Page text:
No one should buy a car before test driving it first, and the same should go for typewriters, says one Calgary shopkeeper.
Heather Oliphant runs Art of Vintage, a treasure shop of sorts with old items from typewriters to art and candle holders. It’s tucked in a back alley of a residential street in Calgary’s southwest Killarney neighbourhood.
Oliphant says typewriters not only take people back to another time, they’re also engaging.
“It’s immediate,” she said, adding, “It makes fascinating noises.”
People come into her shop looking for a typewriter for different reasons, says Oliphant, whose customers include writers and journalists.
But because the typewriters tend to vary based on the model and the year, she says testing them out gives people a better sense of whether it will work for them. She says the models come from all around the world, including from Japan, England and the United States.
So a “test drive” area was created in the shop.
“That is one of the reasons why we built [it], so that people can try four, five, six different models, different years of typewriters, so they find the one that feels best and suits them the best,” Oliphant said.
One of the store’s clients, an 86-year-old woman, came looking for one of the old machines to help with her arthritis.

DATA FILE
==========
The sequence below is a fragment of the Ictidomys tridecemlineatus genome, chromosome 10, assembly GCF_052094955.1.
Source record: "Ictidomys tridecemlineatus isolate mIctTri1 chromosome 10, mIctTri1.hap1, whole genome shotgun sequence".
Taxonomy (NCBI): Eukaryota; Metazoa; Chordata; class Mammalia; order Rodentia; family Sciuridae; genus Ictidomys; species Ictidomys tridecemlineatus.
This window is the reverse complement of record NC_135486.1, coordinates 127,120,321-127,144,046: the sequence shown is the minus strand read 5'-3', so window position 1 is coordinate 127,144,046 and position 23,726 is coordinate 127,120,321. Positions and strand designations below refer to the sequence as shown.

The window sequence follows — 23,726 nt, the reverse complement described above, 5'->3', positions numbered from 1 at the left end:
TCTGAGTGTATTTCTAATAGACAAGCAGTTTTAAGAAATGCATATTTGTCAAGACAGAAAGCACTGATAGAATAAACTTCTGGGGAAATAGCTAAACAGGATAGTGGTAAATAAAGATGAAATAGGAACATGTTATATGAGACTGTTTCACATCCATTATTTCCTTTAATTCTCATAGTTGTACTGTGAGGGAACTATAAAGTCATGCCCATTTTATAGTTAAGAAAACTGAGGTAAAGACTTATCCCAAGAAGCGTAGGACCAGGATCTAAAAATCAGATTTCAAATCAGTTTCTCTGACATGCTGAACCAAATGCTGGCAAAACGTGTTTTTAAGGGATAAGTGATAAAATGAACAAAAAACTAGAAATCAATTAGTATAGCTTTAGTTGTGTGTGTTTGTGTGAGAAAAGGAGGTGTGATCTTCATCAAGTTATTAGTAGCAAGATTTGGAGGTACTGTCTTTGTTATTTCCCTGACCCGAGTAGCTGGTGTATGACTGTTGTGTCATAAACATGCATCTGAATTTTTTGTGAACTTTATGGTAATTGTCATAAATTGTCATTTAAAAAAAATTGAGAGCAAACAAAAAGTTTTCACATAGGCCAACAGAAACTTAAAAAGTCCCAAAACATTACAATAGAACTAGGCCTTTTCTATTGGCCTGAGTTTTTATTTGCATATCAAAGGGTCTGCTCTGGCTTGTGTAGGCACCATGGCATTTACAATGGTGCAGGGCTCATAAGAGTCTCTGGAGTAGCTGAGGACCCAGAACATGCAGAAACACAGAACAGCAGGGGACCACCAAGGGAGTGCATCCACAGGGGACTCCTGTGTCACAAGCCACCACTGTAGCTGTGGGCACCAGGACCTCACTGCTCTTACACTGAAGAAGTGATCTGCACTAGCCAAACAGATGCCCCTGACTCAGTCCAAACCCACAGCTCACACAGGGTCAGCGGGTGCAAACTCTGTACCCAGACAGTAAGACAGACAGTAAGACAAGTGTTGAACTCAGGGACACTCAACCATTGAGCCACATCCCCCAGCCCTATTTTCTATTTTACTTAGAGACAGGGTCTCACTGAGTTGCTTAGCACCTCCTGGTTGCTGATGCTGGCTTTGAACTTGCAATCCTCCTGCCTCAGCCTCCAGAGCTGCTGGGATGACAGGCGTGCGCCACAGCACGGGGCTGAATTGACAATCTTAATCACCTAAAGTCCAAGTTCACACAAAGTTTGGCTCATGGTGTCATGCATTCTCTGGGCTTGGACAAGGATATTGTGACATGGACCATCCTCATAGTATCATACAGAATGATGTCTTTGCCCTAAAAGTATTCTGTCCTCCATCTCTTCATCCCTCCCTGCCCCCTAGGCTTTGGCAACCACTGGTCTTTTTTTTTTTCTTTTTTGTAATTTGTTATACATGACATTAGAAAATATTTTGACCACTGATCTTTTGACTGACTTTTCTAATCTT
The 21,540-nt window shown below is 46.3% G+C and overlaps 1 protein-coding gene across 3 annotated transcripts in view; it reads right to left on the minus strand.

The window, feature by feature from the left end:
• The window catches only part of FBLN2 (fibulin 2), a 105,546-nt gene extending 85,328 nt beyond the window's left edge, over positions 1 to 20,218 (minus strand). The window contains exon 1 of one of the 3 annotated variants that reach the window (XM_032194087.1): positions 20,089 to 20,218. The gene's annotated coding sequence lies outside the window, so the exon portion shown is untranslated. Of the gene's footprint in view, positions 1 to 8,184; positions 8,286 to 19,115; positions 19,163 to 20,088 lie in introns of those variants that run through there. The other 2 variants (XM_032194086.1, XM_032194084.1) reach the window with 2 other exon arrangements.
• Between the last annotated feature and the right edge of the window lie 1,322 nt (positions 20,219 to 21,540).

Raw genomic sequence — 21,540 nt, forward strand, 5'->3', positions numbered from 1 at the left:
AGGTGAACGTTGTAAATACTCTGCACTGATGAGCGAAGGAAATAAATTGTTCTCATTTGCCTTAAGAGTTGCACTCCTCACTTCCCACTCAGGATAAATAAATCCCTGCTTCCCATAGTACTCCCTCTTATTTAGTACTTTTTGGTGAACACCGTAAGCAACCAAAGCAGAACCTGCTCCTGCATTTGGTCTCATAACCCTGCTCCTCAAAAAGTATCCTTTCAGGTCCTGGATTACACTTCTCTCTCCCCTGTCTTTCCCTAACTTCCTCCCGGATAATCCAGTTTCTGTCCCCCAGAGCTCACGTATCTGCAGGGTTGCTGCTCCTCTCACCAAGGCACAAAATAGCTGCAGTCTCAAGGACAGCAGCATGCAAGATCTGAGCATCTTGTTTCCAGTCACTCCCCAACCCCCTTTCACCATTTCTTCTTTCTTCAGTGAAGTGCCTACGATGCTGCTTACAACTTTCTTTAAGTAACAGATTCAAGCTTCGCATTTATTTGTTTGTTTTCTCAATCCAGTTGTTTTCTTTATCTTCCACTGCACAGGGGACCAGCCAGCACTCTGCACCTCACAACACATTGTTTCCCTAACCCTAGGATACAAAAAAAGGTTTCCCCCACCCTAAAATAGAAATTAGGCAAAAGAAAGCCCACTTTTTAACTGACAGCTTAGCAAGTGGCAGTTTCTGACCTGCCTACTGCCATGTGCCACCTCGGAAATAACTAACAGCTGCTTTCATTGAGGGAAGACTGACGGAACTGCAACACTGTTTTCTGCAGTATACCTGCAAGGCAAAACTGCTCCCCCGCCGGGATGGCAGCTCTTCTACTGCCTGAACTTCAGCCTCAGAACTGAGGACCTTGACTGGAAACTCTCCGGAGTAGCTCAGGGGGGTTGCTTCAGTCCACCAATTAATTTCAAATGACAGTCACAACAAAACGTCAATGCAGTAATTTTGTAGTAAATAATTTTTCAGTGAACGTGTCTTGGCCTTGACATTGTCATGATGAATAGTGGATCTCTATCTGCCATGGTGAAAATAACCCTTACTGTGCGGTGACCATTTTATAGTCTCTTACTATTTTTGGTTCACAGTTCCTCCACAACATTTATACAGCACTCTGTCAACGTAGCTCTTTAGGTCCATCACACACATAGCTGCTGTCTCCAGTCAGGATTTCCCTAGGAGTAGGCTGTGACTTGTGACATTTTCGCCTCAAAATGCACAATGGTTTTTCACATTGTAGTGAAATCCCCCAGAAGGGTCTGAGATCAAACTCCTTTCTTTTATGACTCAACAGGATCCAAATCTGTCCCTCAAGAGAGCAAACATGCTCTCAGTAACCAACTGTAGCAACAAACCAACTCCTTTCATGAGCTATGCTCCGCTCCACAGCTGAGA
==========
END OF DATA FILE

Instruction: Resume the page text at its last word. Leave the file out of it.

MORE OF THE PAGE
“With COVID and spending more time on her own, [she] wanted to reach out to family and friends through journaling and writing letters,” Oliphant said.
The woman found the right typewriter for herself immediately, Oliphant added.
“Within seconds she said, ‘This is the one … that feels the best, this one feels right, I want it.'”
People even come to buy a typewriter for their kids as a learning tool.
“I have to say, one of my favourite clients that came in was a lovely lady … she proceeded to tell me that her daughter suffered a severe head injury from a horse accident,” Oliphant said, adding the woman was told her daughter shouldn’t spend too much time on the computer.
“She thought it might be a nice gift for her to try communicating on a typewriter.”
Oliphant says the daughter ended up using it so much that the mother already had to buy more ribbon after six months, when typically they can last about two years.
“So it’s just something she absolutely loves, and is on it several hours a day,” Oliphant said.
As for making sure the typewriter is functioning properly, Oliphant says she tests it by typing “the quick brown fox jumped over the lazy dog” — a phrase that contains every letter of the English alphabet.
“That’s how you tell if your typewriter is working OK,” she said.
In a dry climate like in Alberta, Oliphant says the typing keys tend to stick, but that can be fixed by cleaning them, and potentially adding a tiny bit of oil into the base.
The shop takes walk-ins if it can accommodate them, but recommends making an appointment.